X-Men comics of March 13 2019

Follow me on Twitter (@XMenXPert). So I saw Captain Marvel tonight. I liked it. It was good. Fun. Good performances all around. Cool handling of the Skrulls. Goose was cute. I would’ve liked more Minn-Erva. The Captain Marvel uniform looks awesome on-screen, and Carol looks epic when she gets glowy. I thought it did a good job borrowing different elements from Carol’s history. The memory loss, most particularly. I also really liked the cameos for Stan Lee and Kelly Sue DeConnick. Also, ’90s music! So, yeah, I liked it. But now, comics.

Age of X-Man: Marvelous X-Men #2, by Zac Thompson, Lonnie Nadler, Marco Failla, Matt Milla, and Joe Caramagna. In Central Park, Apocalypse is delivering a speech on the power of love. He brings out his son, Genesis, and shocks the crowd by kissing Genesis on the forehead. Some of the crowd decide to vandalize a nearby statue of Logan, which results in Laura having a memory of fighting beside him, and in her haze, she cuts one of the people in the crowd. That leads to a riot, which Apocalypse quells by preaching that love is not war. After, back home, the X-Men debate what to do about Apocalypse and his followers, without coming to any conclusions. They also tell Department X to keep an eye on things. Including Moneta!

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More comic stories need to revolve around cookies.

And, of course, other characters are having their own flashes of their real lives. More and more hints of X-Man’s world slowly coming apart. So, one thing I’ll note about this book is that, of all the Age of X-Man titles, it has the toughest job. The others are all allowed to do their own things, but this is the main one, so it’s the one telling the main story. That leaves it less overall freedom. It also means it ends up tying into the others more than they tie into this one. But this is a lot better than the first issue. It’s actually getting into a story now. There’s plenty of good character moments. The scene with the X-Tremists, while entertaining, felt unnecessary. Obviously, wait and see, they may be going somewhere with them. I just feel like it took a couple pages away from the core cast. Still, it’s a minor thing, and only a tentative criticism. Other than that, there’s good work here. Lots of developments. Good art, too. I like how thick Laura looks. She’s usually drawn really thin and lithe, but she’s Logan’s clone, so I always thought she should be short and stocky, like he is. And that’s how Failla draws her. So I appreciate that. He also gives us Blob picking blueberries off a tree, so kudos on that.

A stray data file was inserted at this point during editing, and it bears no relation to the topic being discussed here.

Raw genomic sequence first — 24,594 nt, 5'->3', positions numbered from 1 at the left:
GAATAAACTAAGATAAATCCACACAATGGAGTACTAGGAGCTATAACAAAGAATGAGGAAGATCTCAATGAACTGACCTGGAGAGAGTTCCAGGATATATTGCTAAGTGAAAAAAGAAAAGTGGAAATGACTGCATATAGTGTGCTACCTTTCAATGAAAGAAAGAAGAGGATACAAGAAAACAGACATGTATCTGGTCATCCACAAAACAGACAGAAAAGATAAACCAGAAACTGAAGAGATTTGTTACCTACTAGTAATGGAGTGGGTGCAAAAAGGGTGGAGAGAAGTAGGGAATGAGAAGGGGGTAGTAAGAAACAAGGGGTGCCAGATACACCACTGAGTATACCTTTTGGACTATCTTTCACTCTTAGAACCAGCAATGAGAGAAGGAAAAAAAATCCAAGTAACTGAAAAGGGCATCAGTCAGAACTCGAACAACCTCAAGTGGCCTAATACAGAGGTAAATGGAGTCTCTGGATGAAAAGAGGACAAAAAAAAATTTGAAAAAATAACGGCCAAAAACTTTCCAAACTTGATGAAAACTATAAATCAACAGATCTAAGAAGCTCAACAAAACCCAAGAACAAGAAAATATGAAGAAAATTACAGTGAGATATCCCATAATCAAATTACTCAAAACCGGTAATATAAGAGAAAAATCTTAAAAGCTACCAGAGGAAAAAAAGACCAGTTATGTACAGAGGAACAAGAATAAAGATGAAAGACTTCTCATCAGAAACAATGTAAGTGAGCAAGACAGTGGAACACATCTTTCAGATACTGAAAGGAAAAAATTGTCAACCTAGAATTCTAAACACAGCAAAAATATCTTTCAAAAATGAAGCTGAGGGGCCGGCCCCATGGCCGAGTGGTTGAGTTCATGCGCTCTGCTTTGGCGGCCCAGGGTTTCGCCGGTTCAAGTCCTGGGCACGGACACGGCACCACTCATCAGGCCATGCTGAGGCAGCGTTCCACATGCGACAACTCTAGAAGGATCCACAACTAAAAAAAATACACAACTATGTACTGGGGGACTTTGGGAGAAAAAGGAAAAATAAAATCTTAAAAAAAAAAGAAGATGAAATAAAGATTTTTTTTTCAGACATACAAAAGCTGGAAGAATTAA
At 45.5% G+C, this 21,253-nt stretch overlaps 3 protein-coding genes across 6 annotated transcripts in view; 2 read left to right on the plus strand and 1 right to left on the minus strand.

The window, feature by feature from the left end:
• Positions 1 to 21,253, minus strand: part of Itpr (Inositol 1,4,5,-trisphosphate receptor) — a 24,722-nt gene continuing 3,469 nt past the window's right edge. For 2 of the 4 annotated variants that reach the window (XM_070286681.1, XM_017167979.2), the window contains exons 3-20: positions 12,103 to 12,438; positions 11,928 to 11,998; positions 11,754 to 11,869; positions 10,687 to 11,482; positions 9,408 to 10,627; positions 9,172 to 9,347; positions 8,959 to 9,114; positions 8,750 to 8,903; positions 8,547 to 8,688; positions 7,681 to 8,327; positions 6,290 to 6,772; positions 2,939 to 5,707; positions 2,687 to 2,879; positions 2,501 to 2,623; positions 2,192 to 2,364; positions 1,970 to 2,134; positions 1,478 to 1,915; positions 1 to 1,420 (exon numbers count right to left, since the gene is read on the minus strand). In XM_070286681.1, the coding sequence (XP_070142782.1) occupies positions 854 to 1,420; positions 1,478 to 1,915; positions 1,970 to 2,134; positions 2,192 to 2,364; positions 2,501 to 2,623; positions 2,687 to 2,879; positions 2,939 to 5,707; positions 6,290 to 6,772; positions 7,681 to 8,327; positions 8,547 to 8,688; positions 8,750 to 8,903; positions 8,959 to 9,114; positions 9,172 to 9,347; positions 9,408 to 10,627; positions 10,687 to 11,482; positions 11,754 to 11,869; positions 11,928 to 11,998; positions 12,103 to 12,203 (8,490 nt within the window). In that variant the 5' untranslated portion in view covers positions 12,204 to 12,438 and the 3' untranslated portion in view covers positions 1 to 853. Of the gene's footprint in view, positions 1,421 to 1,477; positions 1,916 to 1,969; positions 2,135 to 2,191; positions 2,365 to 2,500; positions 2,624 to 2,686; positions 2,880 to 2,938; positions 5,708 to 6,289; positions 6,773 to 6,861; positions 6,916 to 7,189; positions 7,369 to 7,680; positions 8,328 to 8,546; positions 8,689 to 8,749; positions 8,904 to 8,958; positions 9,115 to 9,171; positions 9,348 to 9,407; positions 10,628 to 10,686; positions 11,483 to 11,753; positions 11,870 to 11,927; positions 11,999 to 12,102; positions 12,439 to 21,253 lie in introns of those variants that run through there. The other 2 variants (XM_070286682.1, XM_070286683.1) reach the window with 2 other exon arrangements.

Age of X-Man: Apocalypse and the X-Tracts, by Tim Seeley, Salva Espin, Israel Silva, and Travis Lanham. The story starts in Kazakhstan, where a couple mutants are investigating why a town’s residents are getting sick. And it turns out the Tongue of Czernobog is killing everything within a certain radius. And then to New York, and Greenwich Valley, and a concert.

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Beatnik Dazzler is already an icon.

She’s even got an audience of black-clad beatniks who applaud by snapping.

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Screw mutants, this is the real threat to mankind.

Anyway, she gets a summons from Apocalypse. Meanwhile, Eye-Boy and Kitty are on a job. They find a Menorah! Kitty doesn’t recognize it. That’s so sad. She does get a flash of Hanukkah as a kid. Then Eye-Boy kisses her, but she rejects him, since he’s just a kid.

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Too bad Illyana, Rachel, and Karma are all not in this world.